Once than this release forecast is done, each team can then proceed with the typical Scrum sprint planning… taking into account the load of the releases planned during this sprint!
Thus the team will adjust its increment forecast accordingly to the number and complexity of the releases planned during the sprint.
Copy-writing the release forecast on the Scrum boards
Finally the Scrum boards of the teams are filled up with the US of the sprint, the corresponding technical tasks… but also with the releases that the team took charge of!
Notice that the releases are always on the first lines of the board, before the sprint US: priority is always given to the releases.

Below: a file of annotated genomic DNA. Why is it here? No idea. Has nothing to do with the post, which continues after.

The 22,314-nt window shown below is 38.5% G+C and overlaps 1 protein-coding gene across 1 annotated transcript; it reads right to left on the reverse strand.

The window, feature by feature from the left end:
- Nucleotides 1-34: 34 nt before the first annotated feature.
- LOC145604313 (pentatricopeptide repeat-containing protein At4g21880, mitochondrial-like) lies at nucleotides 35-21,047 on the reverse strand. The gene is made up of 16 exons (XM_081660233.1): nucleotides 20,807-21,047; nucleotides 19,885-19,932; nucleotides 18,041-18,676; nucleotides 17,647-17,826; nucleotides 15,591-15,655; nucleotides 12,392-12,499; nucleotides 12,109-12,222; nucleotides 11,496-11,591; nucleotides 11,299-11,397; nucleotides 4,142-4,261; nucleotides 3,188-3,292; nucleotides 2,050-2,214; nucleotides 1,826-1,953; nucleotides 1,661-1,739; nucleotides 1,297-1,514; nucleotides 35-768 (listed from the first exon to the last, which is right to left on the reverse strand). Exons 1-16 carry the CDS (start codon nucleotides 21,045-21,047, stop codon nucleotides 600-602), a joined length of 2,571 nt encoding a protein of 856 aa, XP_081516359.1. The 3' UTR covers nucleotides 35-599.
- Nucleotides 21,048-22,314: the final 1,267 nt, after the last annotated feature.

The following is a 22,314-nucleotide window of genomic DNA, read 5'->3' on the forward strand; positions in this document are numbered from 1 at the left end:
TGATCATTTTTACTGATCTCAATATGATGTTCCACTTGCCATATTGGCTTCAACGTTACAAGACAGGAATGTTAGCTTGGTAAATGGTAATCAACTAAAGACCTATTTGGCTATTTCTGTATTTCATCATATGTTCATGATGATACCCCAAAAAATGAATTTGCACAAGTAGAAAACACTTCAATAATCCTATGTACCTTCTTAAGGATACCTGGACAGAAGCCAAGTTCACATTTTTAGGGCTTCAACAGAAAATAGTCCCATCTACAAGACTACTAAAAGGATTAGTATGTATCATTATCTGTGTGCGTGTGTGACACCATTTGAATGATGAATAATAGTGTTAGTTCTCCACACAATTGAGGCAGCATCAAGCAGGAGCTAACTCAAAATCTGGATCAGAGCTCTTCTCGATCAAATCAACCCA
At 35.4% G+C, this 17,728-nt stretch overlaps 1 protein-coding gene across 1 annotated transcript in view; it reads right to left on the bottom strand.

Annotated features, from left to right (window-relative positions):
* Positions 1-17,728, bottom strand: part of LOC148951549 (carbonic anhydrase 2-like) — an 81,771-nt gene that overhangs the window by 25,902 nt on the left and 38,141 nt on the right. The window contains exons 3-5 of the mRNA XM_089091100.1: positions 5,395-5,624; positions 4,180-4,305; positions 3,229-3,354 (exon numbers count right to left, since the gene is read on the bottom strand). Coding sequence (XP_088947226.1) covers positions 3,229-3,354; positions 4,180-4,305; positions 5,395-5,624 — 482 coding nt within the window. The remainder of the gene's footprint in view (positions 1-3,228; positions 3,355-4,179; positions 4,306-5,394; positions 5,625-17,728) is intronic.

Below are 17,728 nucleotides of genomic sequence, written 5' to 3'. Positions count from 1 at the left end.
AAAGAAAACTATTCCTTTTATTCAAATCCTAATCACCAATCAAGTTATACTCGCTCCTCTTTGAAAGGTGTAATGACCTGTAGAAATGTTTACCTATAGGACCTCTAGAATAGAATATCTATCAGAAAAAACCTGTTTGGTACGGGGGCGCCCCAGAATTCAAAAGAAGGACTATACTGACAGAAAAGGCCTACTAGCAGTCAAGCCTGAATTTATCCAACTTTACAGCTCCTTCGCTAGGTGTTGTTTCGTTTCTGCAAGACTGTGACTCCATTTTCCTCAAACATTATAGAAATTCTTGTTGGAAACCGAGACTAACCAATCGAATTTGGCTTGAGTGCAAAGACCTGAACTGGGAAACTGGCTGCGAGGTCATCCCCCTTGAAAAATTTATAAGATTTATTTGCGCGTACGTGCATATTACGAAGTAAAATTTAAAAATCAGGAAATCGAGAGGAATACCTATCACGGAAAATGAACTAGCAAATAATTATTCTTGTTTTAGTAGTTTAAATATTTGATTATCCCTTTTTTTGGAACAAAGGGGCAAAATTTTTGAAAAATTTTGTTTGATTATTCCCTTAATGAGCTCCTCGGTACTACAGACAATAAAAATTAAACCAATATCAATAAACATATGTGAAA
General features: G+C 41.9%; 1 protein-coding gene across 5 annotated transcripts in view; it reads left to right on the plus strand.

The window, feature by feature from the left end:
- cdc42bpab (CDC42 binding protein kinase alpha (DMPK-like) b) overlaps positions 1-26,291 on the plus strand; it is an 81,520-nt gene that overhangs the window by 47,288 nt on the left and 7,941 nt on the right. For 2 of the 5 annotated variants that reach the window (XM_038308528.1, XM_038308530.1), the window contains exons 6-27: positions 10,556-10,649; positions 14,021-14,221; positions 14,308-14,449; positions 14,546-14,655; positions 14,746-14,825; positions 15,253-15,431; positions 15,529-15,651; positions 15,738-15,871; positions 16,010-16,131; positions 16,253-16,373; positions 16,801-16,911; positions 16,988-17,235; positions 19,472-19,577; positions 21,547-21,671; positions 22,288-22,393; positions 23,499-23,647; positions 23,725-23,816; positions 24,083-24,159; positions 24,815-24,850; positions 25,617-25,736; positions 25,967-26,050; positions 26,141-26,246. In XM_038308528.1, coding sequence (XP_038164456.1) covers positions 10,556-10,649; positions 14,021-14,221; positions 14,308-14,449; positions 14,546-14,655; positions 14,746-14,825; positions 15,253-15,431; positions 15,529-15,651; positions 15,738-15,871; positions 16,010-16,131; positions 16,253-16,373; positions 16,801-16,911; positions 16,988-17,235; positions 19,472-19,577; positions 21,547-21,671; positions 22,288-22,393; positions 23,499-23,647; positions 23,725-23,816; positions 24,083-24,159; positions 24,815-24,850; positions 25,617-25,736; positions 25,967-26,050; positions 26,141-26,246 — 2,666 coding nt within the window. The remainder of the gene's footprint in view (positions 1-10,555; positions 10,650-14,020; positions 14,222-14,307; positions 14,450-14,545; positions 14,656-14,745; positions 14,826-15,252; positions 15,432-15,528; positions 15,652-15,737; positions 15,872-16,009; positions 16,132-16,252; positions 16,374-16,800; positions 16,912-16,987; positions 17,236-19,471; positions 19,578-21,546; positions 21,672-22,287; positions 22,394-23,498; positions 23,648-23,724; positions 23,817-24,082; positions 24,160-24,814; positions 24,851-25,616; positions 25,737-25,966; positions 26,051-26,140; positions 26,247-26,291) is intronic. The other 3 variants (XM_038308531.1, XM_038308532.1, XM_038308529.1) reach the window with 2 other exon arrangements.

Code has zero value until it gets released. That’s why pushing to production a ‘done’ topic is always more important than working on new topics.
The row will also be used to write down precious information:
- We copy the tentative release date on the row
- We’ll write the non-regression testing scenarios on technical task post-its
- We’ll use a small card listing the set of devices/OS/browsers to check
- The team will mark the releasing status : impediments, things to keep in mind, specific announcements…
Usage in daily stand-up
The various boards are checked and updated all the time during the sprint. A specific point is part of the daily stand-up.
- The snakes and ladders game of release process: the status of the on-going releases are updated by moving the pieces of the releases on the snakes and ladders board, also checking that nothing is left
- The Scrum board: non-regression testing progress, surfacing impediments, synchronizing the team…